Sandisk, Lexar, Kingston not making new XQD cards

Sony XQD cards
Sony is the only manufacturer of XQD cards at the moment

Several memory card manufacturers are yet to join the new XQD memory card, leaving only Sony manufacturing cards at the moment.

The XQD format was announced at the end of 2011 and so far there is one compatible digital camera, the newly announced Nikon D4.

Promising extremely fast read/write speeds of up to 125MB/second, the physical size of the card is a little bigger than current SD cards, but a lot smaller than CF cards which are usually found in professional level cameras.

Sony was the first manufacturer to confirm it will be bringing cards to the market, and has announced 16GB and 32GB versions at the same time as the D4 announcement.

SanDisk on the other hand, has neglected to join the new card format, according to a spokesperson from the company. This is perhaps particularly unusual considering that it helped to develop the XQD format.


Other memory card makers have also declined to join, including Lexar, which is said to be "evaluating the technology", while a Kingston representative told us that they weren't aware of any plans to make cards at present.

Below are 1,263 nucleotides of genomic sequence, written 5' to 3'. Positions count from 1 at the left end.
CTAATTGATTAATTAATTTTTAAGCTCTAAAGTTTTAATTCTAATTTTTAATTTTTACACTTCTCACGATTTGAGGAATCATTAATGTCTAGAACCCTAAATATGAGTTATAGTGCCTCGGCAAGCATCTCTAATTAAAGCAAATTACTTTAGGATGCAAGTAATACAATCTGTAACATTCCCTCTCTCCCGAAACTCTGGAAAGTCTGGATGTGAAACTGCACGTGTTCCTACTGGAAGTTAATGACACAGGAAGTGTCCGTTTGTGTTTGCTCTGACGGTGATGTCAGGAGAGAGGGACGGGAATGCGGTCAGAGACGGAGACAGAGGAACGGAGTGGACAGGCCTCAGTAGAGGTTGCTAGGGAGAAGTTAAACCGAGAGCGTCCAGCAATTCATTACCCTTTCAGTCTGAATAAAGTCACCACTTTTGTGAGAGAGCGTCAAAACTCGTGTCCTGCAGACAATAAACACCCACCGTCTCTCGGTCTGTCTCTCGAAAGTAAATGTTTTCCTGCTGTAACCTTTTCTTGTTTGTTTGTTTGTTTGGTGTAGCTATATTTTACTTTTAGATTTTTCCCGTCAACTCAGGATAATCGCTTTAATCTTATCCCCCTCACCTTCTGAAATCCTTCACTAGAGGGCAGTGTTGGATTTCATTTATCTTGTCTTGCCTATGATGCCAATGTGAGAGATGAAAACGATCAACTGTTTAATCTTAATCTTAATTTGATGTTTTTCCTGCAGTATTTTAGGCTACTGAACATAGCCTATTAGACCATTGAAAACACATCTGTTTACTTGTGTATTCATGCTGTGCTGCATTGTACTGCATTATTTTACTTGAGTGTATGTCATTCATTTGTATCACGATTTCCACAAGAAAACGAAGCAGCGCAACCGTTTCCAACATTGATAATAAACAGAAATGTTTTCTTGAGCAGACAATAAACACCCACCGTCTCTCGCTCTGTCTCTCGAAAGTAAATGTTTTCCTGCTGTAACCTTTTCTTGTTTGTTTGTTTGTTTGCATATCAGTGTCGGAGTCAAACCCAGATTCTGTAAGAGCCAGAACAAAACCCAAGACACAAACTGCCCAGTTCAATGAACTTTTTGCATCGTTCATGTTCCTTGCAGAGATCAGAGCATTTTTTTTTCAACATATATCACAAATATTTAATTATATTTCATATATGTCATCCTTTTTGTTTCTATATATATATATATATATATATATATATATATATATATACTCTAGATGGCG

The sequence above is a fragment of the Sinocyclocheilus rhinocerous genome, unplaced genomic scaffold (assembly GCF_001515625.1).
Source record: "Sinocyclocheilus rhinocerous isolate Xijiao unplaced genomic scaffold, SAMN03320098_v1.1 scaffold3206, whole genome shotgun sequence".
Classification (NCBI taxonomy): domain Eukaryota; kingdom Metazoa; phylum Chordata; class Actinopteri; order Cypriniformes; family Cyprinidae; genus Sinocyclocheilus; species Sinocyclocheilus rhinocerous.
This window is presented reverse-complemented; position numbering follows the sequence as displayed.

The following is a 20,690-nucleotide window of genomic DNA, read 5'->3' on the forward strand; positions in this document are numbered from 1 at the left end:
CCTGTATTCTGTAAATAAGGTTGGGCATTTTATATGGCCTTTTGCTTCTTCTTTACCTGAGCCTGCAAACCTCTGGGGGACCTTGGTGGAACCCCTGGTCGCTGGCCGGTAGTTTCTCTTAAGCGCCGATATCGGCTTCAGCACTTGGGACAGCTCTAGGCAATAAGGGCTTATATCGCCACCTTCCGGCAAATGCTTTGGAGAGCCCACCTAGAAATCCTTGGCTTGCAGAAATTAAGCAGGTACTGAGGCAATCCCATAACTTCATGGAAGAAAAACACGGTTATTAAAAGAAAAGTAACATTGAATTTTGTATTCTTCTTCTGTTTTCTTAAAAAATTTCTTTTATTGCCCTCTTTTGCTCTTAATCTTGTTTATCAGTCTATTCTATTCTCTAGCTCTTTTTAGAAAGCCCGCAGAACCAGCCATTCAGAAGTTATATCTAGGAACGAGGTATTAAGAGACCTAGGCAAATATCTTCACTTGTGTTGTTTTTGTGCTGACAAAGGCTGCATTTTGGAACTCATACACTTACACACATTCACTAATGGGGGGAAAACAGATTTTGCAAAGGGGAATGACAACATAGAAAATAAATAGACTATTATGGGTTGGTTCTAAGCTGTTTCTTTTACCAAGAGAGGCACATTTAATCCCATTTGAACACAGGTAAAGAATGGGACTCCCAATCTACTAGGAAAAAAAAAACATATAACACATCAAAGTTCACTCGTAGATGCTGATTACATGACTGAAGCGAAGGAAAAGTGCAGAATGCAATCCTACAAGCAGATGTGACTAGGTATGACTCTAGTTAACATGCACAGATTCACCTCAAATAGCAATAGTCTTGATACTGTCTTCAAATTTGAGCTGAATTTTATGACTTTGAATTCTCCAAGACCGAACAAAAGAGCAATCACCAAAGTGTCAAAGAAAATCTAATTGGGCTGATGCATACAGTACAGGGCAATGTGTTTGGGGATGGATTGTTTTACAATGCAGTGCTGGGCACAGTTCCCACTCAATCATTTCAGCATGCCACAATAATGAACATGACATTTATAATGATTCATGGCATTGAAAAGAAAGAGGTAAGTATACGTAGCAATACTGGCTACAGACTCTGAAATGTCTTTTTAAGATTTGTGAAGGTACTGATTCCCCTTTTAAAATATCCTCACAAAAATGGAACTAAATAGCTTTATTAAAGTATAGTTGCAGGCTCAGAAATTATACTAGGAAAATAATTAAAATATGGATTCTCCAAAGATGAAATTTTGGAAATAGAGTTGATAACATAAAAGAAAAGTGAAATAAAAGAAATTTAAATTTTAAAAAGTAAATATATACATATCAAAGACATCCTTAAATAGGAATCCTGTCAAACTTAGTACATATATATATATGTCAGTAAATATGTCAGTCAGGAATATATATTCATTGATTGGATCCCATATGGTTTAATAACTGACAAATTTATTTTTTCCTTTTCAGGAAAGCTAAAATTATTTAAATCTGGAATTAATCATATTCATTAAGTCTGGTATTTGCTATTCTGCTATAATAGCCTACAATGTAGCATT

It seems likely that any new top-end camera from Sony will also include an XQD slot, but, other professional and prosumer level cameras from Canon and Nikon are expected to arrive imminently, including a successor to the 5D Mark II, possibly the Canon EOS 5D Mark III, and an update for the D700, most likely thought to be the Nikon D800.

Keep following for any further updates on how the new memory card format progresses.

via CNET

Amy Davies

Amy has been writing about cameras, photography and associated tech since 2009. Amy was once part of the photography testing team for Future Publishing working across TechRadar, Digital Camera, PhotoPlus, N Photo and Photography Week. For her photography, she has won awards and has been exhibited. She often partakes in unusual projects - including one intense year where she used a different camera every single day. Amy is currently the Features Editor at Amateur Photographer magazine, and in her increasingly little spare time works across a number of high-profile publications including Wired, Stuff, Digital Camera World, Expert Reviews, and just a little off-tangent, PetsRadar.